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PDA: Pharmacy’s funding uplift must improve staffing levels


PDA: Pharmacy’s funding uplift must improve staffing levels

By Neil Trainis

The Pharmacists’ Defence Association has said it hopes the government’s promise of new money to help community pharmacies provide three key services “will translate” into investment for safe staffing, better working conditions and good quality training with protected learning time.

The pharmacy sector has largely reacted positively to Number 10’s pledge of £645 million in fresh funding to help pharmacies in England roll out a Pharmacy First service and contraception and hypertension case-finding services. Optimism, though, has been tempered by a lack of details which are still be ironed out between the PSNC and government.

The chair of the All-Party Parliamentary Group on Pharmacy Taiwo Owatemi yesterday said the funding was “too little, too late” and claimed “government failure has already resulted in deep-rooted workforce issues and serious supply constraints.”

The PDA said it “cautiously” welcomed the announcement, including NHS England’s insistence that it will give pharmacies read-write access to patient records, but its director of policy Alison Jones warned funding must be directed towards ensuring pharmacies are properly resourced.

Insisting PDA members had reported “extraordinarily high levels of workload and burnout,” she said “serious consideration” must be given to ensuring pharmacies have more than one pharmacist “if this NHS vision is to be delivered.”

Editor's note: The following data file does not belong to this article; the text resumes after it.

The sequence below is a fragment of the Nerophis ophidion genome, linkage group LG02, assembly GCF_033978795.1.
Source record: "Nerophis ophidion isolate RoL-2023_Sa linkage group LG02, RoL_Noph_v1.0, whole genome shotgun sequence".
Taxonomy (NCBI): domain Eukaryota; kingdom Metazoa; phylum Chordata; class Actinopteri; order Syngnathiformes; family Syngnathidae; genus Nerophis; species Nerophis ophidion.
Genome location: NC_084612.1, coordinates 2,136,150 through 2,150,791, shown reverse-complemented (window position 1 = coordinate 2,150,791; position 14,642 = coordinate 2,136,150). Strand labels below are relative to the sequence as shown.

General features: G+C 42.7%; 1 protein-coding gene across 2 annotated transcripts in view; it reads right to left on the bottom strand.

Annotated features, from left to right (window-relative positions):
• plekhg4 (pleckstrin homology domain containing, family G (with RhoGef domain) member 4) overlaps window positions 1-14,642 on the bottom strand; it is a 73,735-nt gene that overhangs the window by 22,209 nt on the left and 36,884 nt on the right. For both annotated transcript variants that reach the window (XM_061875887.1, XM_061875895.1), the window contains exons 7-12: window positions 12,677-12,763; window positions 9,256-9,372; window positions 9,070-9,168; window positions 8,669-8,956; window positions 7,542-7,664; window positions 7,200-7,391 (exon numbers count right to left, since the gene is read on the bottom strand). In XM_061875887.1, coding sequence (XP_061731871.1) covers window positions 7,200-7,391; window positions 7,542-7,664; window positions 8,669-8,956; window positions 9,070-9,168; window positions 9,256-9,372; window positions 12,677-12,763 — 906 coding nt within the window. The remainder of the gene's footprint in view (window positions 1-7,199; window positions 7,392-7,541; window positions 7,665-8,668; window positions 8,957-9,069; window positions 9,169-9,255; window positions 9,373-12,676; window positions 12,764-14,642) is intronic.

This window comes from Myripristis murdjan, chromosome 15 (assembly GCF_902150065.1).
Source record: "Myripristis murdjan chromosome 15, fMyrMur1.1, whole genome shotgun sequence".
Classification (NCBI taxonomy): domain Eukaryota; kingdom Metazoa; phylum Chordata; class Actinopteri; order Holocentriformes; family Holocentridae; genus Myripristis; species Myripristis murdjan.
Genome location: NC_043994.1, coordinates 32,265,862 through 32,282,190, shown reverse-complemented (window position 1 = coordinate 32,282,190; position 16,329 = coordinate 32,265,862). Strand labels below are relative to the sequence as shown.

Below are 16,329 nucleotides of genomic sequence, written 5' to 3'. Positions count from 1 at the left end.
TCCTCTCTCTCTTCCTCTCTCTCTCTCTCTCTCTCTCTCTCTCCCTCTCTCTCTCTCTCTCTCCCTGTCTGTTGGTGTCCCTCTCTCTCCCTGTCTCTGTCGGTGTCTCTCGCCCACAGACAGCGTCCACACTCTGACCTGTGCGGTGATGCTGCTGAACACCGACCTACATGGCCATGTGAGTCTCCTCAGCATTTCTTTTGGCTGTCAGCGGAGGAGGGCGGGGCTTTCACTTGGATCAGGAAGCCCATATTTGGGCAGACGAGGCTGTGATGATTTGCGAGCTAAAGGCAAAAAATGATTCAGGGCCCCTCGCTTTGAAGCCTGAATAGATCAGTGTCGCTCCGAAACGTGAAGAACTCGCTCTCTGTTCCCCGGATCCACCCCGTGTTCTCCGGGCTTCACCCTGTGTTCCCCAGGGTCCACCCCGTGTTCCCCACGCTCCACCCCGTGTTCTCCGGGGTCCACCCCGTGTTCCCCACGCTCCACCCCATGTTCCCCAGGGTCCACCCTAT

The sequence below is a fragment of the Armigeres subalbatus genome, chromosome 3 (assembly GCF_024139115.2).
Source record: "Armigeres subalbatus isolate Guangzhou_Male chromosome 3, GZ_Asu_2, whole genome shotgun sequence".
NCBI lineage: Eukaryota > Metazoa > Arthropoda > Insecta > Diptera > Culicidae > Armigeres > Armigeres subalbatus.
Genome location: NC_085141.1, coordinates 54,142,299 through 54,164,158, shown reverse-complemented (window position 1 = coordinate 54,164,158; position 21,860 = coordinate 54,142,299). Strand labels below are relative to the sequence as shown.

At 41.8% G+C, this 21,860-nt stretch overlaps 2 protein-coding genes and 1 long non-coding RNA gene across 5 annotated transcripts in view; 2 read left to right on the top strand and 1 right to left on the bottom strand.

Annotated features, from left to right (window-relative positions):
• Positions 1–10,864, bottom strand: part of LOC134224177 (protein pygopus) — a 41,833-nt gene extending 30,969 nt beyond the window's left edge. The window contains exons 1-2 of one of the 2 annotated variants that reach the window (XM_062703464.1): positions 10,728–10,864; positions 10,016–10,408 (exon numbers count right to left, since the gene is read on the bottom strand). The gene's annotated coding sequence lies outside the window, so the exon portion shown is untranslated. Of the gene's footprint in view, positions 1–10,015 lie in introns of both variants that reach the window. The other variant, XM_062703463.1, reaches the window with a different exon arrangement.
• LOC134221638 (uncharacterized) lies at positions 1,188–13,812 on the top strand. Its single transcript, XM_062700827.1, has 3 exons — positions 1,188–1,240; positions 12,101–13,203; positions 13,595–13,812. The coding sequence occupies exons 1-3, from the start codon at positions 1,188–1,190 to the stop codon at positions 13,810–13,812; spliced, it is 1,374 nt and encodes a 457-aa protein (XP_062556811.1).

“Should such a consideration be made, it could go a long way in addressing some of these issues and support the return of many highly qualified and experienced pharmacists to the community sector,” she said, insisting community pharmacy could “become more attractive to newly qualified pharmacists” if funding is channelled in the right way.

“Importantly, to deliver the intended increased levels of access to primary care as outlined by the government in its plan, it is imperative that there is always a pharmacist on the pharmacy premises to help to manage both the expectations of patients and the wider NHS,” Ms Jones said.

She said pharmacists could be enticed into community pharmacy by the “professional incentive of working in a more patient-facing, collegiate, and professionally fulfilling structure” and “delivering an increased portfolio of services whilst keeping patient safety at the forefront.”

She also urged the government to consider locums in “any training and development opportunities around the expansion of services.”

“The locum workforce is large and it is critical to the community pharmacy network. However, it is often overlooked when major plans are laid,” she said.

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